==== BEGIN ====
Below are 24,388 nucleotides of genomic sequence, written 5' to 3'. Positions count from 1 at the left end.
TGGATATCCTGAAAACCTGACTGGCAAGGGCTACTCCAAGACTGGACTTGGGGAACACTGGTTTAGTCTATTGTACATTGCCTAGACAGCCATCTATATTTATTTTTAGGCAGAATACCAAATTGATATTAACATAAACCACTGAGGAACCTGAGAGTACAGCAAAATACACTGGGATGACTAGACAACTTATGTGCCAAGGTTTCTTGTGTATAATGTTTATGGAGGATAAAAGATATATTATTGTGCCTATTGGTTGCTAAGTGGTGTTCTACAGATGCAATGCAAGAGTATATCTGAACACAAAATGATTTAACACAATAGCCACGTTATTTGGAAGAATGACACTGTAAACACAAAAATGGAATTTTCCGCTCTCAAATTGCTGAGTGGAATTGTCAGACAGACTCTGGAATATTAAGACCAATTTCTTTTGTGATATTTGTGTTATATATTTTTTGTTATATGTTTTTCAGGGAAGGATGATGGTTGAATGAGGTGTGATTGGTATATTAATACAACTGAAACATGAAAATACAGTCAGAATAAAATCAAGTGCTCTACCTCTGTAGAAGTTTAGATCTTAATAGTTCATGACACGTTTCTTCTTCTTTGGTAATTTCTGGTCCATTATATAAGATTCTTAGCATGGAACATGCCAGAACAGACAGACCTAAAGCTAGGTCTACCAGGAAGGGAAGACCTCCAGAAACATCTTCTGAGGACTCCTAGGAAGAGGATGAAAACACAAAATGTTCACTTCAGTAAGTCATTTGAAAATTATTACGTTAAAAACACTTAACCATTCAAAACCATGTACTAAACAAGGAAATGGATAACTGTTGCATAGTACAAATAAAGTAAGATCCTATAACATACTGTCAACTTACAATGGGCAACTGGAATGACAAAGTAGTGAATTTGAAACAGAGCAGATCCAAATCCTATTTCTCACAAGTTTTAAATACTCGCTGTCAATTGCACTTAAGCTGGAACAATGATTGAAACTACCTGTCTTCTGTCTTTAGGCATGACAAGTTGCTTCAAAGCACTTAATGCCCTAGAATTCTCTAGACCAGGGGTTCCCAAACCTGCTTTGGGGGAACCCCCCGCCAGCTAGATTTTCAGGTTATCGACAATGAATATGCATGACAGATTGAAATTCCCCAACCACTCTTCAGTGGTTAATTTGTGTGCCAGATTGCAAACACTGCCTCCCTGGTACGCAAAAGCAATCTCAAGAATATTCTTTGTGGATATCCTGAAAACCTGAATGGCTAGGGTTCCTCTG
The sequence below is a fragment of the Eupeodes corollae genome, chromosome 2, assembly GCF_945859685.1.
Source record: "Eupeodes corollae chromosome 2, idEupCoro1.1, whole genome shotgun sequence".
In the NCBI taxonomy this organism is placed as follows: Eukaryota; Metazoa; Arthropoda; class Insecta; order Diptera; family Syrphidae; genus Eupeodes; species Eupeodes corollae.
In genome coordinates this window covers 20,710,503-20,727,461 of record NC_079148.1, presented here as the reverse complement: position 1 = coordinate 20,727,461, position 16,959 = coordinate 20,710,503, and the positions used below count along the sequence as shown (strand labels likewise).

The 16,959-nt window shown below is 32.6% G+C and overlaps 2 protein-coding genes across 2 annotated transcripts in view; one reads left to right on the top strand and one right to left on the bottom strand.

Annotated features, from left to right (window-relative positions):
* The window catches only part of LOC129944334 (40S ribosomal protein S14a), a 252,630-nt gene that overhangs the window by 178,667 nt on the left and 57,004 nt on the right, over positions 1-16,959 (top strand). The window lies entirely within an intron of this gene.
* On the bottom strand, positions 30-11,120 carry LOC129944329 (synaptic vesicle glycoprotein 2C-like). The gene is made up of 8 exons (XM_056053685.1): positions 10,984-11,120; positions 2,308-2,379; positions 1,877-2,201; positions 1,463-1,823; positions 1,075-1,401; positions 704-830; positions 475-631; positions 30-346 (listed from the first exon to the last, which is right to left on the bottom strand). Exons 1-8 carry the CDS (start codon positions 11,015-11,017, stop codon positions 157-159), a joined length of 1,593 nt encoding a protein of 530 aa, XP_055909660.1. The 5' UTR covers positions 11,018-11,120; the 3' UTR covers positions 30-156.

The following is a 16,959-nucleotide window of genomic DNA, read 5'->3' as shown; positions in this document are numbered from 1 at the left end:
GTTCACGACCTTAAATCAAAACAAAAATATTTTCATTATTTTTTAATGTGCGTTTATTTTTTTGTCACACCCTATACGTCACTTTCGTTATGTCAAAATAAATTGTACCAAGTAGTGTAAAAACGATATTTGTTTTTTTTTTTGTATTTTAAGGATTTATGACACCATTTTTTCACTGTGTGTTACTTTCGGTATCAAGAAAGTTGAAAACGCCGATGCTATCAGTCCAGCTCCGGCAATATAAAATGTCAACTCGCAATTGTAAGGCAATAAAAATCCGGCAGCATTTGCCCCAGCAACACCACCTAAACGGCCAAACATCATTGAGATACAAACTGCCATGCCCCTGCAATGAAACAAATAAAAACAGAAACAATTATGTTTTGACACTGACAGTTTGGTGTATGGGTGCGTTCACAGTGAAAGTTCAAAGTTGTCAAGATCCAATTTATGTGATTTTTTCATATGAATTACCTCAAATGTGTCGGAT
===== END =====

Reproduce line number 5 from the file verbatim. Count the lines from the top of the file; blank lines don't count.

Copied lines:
In the NCBI taxonomy this organism is placed as follows: Eukaryota; Metazoa; Arthropoda; class Insecta; order Diptera; family Syrphidae; genus Eupeodes; species Eupeodes corollae.